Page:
American Electric Power (AEP) last week said it would request federal funding from the Department of Energy’s Clean Coal Power Initiative Round 3 to pay part of the costs of installing the nation’s first commercial-scale carbon dioxide capture and storage system on its Mountaineer coal-fired power plant in New Haven, W.Va.
AEP’s application will seek $334 million¬—about half the estimated cost of installing the system that will use a chilled ammonia process to capture at least 90% of the carbon dioxide from 235 MW of the plant’s 1,300 MW of capacity. The captured carbon dioxide, approximately 1.5 million metric tons per year, will be treated and compressed, then injected into suitable geologic formations for permanent storage approximately 1.5 miles below the surface, AEP said. The system will begin commercial operation in 2015, according to the company’s application for funding.
“Commercialization of carbon capture and storage technology is an essential component in a successful climate strategy for this nation, which relies on coal-fired generation for about half of its electricity supply,” said Michael G. Morris, AEP’s chairman, president and chief executive officer. “Coal is a low-cost, abundant domestic fuel source, but its use is a significant source of carbon dioxide emissions.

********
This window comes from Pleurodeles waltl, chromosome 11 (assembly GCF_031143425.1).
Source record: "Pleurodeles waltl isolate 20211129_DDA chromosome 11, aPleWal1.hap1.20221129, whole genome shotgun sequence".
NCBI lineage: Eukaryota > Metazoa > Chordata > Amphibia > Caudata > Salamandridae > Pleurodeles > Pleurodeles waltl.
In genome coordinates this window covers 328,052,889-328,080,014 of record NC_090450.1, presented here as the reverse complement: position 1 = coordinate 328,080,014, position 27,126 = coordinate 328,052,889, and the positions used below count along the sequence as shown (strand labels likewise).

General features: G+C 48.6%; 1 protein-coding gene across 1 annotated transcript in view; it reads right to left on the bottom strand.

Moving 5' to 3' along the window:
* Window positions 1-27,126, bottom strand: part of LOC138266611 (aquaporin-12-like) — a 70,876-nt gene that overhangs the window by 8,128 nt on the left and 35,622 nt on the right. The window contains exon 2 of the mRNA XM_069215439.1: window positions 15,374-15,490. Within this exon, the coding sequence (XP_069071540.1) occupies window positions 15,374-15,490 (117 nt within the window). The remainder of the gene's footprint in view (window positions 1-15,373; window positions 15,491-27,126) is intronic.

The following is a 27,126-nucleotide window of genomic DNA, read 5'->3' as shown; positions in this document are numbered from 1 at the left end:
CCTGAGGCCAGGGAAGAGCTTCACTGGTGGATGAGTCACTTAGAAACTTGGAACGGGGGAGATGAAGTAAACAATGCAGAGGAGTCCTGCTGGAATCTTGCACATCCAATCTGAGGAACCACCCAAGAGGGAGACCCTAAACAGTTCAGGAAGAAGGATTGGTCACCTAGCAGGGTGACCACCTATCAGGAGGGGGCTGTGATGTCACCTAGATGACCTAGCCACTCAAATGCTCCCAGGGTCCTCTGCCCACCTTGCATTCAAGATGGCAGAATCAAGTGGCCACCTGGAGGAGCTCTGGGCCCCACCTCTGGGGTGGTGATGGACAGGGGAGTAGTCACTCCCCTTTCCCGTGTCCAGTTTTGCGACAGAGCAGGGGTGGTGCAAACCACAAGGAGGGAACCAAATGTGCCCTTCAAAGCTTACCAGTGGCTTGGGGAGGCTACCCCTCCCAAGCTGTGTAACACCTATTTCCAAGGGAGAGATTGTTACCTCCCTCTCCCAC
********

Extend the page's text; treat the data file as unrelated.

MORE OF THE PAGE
“First-movers like AEP who push the commercialization of technology will face higher costs than those who wait for others to act, costs that would be borne by our customers,” Morris said. “But without efforts like ours, the availability of solutions for reducing carbon dioxide emissions from coal-fired power plants will be needlessly delayed. It’s an appropriate use of federal stimulus funds to spur the advancement of this technology and to offset the financial penalty facing our customers and our company for taking the initiative.”
For this commercial-scale project, AEP is forming a diverse technical advisory committee that includes recognized experts in the field of geologic carbon dioxide storage. This group will include participants from Schlumberger Limited, Battelle Memorial Institute, Lawrence Livermore National Laboratory, Massachusetts Institute of Technology, The Ohio State University, West Virginia University, The University of Texas, Ohio Geological Survey, CONSOL Energy, and the West Virginia Department of Commerce Division of Energy. Additionally, Schlumberger will work directly with AEP to design and deploy the carbon dioxide storage system at Mountaineer.
AEP and Alstom will begin operating a smaller-scale validation of the technology in September at the Mountaineer plant. That system will capture up to 90 percent of the carbon dioxide from a slipstream of flue gas equivalent to 20 megawatts of generating capacity. The captured carbon dioxide, more than 100,000 tons a year, will be compressed and injected into suitable geologic formations for permanent storage approximately 1.5 miles below the surface.
No federal funds are being used for the validation project.